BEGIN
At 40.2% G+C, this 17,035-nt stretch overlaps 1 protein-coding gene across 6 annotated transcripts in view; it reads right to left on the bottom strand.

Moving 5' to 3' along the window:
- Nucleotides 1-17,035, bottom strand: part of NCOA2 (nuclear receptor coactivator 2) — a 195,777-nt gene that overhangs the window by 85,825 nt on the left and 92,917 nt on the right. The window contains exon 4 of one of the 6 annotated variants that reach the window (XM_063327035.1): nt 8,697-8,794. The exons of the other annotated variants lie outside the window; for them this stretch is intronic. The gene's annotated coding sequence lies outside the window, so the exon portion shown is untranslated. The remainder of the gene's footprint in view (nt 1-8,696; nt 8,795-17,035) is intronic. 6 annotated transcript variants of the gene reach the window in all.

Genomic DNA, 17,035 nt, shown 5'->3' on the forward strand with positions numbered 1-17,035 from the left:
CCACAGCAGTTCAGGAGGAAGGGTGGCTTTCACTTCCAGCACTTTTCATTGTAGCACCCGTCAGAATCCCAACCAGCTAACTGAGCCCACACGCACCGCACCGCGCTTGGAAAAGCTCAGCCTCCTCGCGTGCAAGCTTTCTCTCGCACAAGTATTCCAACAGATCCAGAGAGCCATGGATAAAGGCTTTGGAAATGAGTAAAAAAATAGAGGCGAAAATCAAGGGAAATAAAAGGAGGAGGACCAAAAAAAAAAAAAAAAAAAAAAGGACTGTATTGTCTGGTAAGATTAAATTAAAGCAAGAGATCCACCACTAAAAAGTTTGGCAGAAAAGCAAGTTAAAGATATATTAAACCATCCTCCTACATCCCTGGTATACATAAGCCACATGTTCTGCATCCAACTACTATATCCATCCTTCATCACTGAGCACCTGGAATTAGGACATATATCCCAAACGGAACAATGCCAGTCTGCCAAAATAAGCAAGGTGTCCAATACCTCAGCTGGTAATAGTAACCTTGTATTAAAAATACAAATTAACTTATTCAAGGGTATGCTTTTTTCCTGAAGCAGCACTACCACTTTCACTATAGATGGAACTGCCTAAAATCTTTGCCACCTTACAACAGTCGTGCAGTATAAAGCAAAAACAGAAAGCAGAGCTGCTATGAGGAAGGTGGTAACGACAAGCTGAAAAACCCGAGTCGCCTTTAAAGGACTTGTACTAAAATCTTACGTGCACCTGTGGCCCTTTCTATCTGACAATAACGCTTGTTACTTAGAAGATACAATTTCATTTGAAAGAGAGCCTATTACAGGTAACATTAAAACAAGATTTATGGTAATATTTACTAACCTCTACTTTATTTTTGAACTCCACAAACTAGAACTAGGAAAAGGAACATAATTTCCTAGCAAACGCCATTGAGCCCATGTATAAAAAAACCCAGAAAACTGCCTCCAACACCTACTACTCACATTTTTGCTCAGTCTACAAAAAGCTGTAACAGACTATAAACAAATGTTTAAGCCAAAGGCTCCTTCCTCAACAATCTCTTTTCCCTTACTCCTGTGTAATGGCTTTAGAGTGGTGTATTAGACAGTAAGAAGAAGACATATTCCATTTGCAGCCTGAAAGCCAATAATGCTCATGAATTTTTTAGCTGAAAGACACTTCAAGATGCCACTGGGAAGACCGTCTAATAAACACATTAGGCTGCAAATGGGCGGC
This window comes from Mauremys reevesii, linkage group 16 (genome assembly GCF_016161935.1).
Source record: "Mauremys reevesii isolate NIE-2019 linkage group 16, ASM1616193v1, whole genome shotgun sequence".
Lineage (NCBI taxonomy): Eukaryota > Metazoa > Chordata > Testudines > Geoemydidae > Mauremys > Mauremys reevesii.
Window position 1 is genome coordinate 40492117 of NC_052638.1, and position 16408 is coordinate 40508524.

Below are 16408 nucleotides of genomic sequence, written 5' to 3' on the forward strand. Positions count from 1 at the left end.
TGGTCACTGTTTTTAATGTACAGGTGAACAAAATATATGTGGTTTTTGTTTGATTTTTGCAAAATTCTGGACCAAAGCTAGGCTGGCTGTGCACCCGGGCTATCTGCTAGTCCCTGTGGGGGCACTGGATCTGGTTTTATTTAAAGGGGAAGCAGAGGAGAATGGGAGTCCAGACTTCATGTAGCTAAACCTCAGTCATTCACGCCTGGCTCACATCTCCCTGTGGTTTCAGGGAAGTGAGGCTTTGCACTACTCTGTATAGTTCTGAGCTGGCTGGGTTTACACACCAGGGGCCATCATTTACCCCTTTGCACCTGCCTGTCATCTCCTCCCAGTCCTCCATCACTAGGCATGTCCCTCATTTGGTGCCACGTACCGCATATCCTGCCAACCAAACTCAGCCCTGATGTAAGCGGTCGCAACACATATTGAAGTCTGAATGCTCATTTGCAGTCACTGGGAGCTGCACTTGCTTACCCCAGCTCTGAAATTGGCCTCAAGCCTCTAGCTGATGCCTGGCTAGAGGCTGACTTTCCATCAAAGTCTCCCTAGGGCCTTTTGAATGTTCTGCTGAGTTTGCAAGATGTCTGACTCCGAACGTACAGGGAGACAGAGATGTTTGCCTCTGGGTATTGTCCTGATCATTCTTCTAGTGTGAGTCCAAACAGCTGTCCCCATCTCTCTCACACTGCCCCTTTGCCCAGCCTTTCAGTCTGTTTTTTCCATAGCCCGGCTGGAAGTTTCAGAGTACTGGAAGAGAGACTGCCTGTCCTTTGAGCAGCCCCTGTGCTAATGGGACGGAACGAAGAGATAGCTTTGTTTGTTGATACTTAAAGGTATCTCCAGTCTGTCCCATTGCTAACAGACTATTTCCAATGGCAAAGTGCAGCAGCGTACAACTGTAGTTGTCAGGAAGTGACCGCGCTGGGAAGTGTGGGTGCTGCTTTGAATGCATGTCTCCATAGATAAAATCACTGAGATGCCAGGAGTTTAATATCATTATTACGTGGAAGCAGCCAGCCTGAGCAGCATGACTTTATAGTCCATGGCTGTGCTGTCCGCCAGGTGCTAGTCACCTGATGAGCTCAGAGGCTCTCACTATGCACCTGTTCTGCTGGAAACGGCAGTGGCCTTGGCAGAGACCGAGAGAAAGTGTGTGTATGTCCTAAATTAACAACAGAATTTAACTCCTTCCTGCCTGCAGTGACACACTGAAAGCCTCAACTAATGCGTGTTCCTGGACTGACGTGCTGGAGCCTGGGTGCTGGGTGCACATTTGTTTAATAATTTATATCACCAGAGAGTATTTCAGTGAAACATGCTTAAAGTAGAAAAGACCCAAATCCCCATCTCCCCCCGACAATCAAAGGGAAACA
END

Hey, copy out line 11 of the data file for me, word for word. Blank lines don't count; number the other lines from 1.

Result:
TGGTCACTGTTTTTAATGTACAGGTGAACAAAATATATGTGGTTTTTGTTTGATTTTTGCAAAATTCTGGACCAAAGCTAGGCTGGCTGTGCACCCGGGCTATCTGCTAGTCCCTGTGGGGGCACTGGATCTGGTTTTATTTAAAGGGGAAGCAGAGGAGAATGGGAGTCCAGACTTCATGTAGCTAAACCTCAGTCATTCACGCCTGGCTCACATCTCCCTGTGGTTTCAGGGAAGTGAGGCTTTGCACTACTCTGTATAGTTCTGAGCTGGCTGGGTTTACACACCAGGGGCCATCATTTACCCCTTTGCACCTGCCTGTCATCTCCTCCCAGTCCTCCATCACTAGGCATGTCCCTCATTTGGTGCCACGTACCGCATATCCTGCCAACCAAACTCAGCCCTGATGTAAGCGGTCGCAACACATATTGAAGTCTGAATGCTCATTTGCAGTCACTGGGAGCTGCACTTGCTTACCCCAGCTCTGAAATTGGCCTCAAGCCTCTAGCTGATGCCTGGCTAGAGGCTGACTTTCCATCAAAGTCTCCCTAGGGCCTTTTGAATGTTCTGCTGAGTTTGCAAGATGTCTGACTCCGAACGTACAGGGAGACAGAGATGTTTGCCTCTGGGTATTGTCCTGATCATTCTTCTAGTGTGAGTCCAAACAGCTGTCCCCATCTCTCTCACACTGCCCCTTTGCCCAGCCTTTCAGTCTGTTTTTTCCATAGCCCGGCTGGAAGTTTCAGAGTACTGGAAGAGAGACTGCCTGTCCTTTGAGCAGCCCCTGTGCTAATGGGACGGAACGAAGAGATAGCTTTGTTTGTTGATACTTAAAGGTATCTCCAGTCTGTCCCATTGCTAACAGACTATTTCCAATGGCAAAGTGCAGCAGCGTACAACTGTAGTTGTCAGGAAGTGACCGCGCTGGGAAGTGTGGGTGCTGCTTTGAATGCATGTCTCCATAGATAAAATCACTGAGATGCCAGGAGTTTAATATCATTATTACGTGGAAGCAGCCAGCCTGAGCAGCATGACTTTATAGTCCATGGCTGTGCTGTCCGCCAGGTGCTAGTCACCTGATGAGCTCAGAGGCTCTCACTATGCACCTGTTCTGCTGGAAACGGCAGTGGCCTTGGCAGAGACCGAGAGAAAGTGTGTGTATGTCCTAAATTAACAACAGAATTTAACTCCTTCCTGCCTGCAGTGACACACTGAAAGCCTCAACTAATGCGTGTTCCTGGACTGACGTGCTGGAGCCTGGGTGCTGGGTGCACATTTGTTTAATAATTTATATCACCAGAGAGTATTTCAGTGAAACATGCTTAAAGTAGAAAAGACCCAAATCCCCATCTCCCCCCGACAATCAAAGGGAAACA